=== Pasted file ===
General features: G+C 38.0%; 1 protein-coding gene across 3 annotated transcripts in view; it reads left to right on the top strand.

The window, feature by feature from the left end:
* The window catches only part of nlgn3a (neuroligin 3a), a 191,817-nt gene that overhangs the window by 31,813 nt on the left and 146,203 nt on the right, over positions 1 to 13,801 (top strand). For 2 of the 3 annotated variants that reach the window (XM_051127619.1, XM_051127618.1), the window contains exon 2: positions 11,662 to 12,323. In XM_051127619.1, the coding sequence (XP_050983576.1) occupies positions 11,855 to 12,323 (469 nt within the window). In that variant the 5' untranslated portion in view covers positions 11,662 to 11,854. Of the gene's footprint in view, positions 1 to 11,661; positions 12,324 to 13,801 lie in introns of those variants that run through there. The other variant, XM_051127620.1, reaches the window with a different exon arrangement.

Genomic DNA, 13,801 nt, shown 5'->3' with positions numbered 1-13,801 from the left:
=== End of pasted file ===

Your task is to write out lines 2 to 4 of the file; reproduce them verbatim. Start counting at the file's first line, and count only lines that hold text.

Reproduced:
The window, feature by feature from the left end:
* The window catches only part of nlgn3a (neuroligin 3a), a 191,817-nt gene that overhangs the window by 31,813 nt on the left and 146,203 nt on the right, over positions 1 to 13,801 (top strand). For 2 of the 3 annotated variants that reach the window (XM_051127619.1, XM_051127618.1), the window contains exon 2: positions 11,662 to 12,323. In XM_051127619.1, the coding sequence (XP_050983576.1) occupies positions 11,855 to 12,323 (469 nt within the window). In that variant the 5' untranslated portion in view covers positions 11,662 to 11,854. Of the gene's footprint in view, positions 1 to 11,661; positions 12,324 to 13,801 lie in introns of those variants that run through there. The other variant, XM_051127620.1, reaches the window with a different exon arrangement.

Genomic DNA, 13,801 nt, shown 5'->3' with positions numbered 1-13,801 from the left: